Note that addresses issued directly from the IRs (non-provider
 based), are the least likely to be routable across the Internet.
 The following are the IP allocation guidelines for ISPs:
 1.  CIDR addresses are allocated to ISPs in blocks.  It is
     recommended that those blocks remain intact.  Fragmentation of
     CIDR blocks is discouraged.  More specifically, ISPs are
     encouraged to treat address assignments as loans for the
     duration of the connectivity provision.  At the termination
     of the Internet connectivity contract, e.g., the customer
     moves to another service provider, it is recommended the
     customer return the network addresses currently in use and
     renumber into the new provider's address space.  The ISP
     should allow sufficient time for the renumbering process to be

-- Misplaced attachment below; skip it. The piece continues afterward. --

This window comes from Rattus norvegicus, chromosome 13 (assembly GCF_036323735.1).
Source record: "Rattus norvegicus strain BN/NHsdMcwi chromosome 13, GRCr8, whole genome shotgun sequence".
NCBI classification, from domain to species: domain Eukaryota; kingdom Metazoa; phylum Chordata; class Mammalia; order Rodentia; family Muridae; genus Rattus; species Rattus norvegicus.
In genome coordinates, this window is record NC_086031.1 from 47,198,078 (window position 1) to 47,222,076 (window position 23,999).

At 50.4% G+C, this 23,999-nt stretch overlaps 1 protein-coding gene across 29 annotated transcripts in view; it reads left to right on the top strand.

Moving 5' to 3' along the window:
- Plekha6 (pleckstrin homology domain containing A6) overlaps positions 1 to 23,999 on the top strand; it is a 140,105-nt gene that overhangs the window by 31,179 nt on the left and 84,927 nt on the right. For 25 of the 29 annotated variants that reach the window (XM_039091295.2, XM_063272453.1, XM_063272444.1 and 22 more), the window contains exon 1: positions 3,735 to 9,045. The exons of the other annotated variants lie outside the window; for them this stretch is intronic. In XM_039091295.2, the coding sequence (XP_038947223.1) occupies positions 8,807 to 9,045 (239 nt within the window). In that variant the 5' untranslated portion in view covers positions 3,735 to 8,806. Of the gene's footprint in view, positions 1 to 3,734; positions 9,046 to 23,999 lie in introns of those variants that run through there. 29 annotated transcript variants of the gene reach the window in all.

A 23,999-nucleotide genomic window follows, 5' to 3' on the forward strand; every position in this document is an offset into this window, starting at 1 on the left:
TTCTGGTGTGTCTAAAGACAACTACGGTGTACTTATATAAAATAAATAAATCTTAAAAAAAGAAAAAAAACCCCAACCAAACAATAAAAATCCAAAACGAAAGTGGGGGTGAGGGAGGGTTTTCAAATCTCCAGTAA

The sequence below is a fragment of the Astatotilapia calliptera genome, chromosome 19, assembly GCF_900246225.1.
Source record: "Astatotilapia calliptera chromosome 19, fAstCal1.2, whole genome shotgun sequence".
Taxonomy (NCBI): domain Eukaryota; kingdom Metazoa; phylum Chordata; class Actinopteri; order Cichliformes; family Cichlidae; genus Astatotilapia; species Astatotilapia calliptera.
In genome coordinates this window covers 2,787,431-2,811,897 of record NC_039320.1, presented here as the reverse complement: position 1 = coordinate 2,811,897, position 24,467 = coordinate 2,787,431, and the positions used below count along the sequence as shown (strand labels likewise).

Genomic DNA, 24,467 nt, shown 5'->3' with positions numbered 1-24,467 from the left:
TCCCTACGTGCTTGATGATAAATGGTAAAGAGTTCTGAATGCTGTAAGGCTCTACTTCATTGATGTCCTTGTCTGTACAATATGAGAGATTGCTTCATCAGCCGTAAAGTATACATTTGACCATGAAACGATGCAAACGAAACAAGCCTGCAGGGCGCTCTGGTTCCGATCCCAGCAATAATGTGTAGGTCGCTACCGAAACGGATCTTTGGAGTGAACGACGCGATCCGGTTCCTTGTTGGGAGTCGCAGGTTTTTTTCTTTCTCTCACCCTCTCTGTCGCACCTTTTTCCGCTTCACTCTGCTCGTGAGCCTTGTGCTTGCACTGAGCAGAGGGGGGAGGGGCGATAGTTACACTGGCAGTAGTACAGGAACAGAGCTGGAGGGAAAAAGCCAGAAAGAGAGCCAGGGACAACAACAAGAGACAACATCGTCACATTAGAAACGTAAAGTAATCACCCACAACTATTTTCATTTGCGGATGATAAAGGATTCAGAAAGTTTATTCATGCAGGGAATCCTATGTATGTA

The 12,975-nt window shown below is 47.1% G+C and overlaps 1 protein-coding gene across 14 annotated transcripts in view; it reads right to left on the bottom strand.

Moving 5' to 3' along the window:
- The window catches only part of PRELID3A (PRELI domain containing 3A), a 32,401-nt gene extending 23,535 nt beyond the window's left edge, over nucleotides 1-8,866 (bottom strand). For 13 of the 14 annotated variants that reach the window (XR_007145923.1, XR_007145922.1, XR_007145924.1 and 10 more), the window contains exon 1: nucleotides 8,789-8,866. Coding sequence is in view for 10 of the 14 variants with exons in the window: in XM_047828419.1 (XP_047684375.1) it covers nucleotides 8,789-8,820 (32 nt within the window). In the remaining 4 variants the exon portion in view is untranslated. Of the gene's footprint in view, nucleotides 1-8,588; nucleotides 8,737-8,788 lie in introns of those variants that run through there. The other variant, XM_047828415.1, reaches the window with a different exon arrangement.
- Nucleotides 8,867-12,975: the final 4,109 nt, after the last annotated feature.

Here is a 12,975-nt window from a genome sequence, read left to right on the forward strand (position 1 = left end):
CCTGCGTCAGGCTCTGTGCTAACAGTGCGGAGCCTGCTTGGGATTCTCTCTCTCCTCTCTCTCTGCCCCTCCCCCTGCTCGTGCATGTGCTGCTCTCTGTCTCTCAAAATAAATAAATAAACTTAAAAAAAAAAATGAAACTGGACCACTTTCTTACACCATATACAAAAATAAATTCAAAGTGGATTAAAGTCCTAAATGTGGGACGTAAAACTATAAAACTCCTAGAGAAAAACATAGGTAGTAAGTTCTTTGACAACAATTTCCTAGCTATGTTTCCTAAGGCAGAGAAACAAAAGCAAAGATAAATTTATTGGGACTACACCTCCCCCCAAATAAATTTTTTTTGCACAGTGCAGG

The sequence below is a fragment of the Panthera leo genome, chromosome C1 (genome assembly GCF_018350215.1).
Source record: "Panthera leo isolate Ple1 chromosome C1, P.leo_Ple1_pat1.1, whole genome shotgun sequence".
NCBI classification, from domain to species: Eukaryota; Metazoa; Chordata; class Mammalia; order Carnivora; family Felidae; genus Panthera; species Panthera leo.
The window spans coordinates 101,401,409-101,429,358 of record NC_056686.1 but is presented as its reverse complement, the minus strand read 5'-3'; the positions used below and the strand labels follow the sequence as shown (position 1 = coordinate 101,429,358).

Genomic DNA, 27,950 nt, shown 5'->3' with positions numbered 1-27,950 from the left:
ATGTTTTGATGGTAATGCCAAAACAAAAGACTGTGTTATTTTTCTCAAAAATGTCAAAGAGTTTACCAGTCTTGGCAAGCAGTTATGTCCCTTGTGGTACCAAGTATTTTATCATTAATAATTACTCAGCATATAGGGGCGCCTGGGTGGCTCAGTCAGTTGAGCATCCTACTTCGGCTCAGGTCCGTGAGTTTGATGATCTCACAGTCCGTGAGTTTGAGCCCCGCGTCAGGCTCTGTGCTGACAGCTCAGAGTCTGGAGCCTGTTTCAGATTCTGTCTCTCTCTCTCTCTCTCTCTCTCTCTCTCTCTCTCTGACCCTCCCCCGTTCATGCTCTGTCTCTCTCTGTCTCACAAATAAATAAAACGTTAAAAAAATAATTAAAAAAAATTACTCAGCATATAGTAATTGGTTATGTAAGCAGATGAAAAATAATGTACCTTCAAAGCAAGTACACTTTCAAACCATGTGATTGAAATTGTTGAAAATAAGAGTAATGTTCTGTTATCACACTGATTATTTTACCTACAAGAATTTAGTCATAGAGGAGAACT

completed before the IP addresses are reused.
 2.  To ensure efficient implementation and use of Classless
     Inter-Domain Routing (IDR), the Regional Registries issue
     address space on appropriate "CIDR-supported" bit boundaries.
 3.  ISPs are required to utilize address space in an efficient
     manner.  To this end, ISPs should have documented
     justification available for each assignment.  The regional
     registry may, at any time, ask for this information.  If the
     information is not available, future allocations may be impacted.
     In extreme cases, existing loans may be impacted.
 4.  IP addresses are allocated to ISPs using a slow-start
     procedure.  New ISPs will receive a minimal amount based
     on immediate requirement.  Thereafter,  allocated blocks may be
     increased based on utilization verification supplied to the
     regional registry.  The parent registries are responsible for
     determining appropriate initial and subsequent allocations.
     Additional address allocations will provide enough address space
     to enable the ISP to assign addresses for three months
     without requesting additional address space from its parent
     registry.  Please note that projected customer base has little
     impact on the address allocations made by the parent registries.
     Initial allocation will not be based on any current or future